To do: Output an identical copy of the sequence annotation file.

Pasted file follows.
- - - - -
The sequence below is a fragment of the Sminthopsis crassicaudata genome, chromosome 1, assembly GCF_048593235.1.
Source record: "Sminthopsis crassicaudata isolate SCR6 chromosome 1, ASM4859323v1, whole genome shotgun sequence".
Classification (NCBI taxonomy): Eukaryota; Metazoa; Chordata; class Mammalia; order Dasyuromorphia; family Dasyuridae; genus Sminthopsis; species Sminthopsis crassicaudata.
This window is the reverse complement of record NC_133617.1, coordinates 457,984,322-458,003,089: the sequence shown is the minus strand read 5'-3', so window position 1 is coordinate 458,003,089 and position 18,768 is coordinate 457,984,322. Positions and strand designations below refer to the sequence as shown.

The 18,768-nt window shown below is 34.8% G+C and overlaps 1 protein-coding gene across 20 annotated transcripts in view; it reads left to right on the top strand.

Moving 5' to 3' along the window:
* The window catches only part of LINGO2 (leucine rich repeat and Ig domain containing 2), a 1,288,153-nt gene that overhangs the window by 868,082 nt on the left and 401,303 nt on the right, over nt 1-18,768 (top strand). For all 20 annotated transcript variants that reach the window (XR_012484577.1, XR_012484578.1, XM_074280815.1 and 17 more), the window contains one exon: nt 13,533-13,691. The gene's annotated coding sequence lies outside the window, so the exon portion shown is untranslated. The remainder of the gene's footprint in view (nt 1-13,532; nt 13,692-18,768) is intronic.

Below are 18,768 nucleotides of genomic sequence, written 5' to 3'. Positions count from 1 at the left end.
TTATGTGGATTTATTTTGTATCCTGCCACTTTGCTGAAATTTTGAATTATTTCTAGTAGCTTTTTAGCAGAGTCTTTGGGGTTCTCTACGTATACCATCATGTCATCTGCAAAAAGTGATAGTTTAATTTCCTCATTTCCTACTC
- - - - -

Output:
The sequence below is a fragment of the Sminthopsis crassicaudata genome, chromosome 1, assembly GCF_048593235.1.
Source record: "Sminthopsis crassicaudata isolate SCR6 chromosome 1, ASM4859323v1, whole genome shotgun sequence".
Classification (NCBI taxonomy): Eukaryota; Metazoa; Chordata; class Mammalia; order Dasyuromorphia; family Dasyuridae; genus Sminthopsis; species Sminthopsis crassicaudata.
This window is the reverse complement of record NC_133617.1, coordinates 457,984,322-458,003,089: the sequence shown is the minus strand read 5'-3', so window position 1 is coordinate 458,003,089 and position 18,768 is coordinate 457,984,322. Positions and strand designations below refer to the sequence as shown.

The 18,768-nt window shown below is 34.8% G+C and overlaps 1 protein-coding gene across 20 annotated transcripts in view; it reads left to right on the top strand.

Moving 5' to 3' along the window:
* The window catches only part of LINGO2 (leucine rich repeat and Ig domain containing 2), a 1,288,153-nt gene that overhangs the window by 868,082 nt on the left and 401,303 nt on the right, over nt 1-18,768 (top strand). For all 20 annotated transcript variants that reach the window (XR_012484577.1, XR_012484578.1, XM_074280815.1 and 17 more), the window contains one exon: nt 13,533-13,691. The gene's annotated coding sequence lies outside the window, so the exon portion shown is untranslated. The remainder of the gene's footprint in view (nt 1-13,532; nt 13,692-18,768) is intronic.

Below are 18,768 nucleotides of genomic sequence, written 5' to 3'. Positions count from 1 at the left end.
TTATGTGGATTTATTTTGTATCCTGCCACTTTGCTGAAATTTTGAATTATTTCTAGTAGCTTTTTAGCAGAGTCTTTGGGGTTCTCTACGTATACCATCATGTCATCTGCAAAAAGTGATAGTTTAATTTCCTCATTTCCTACTC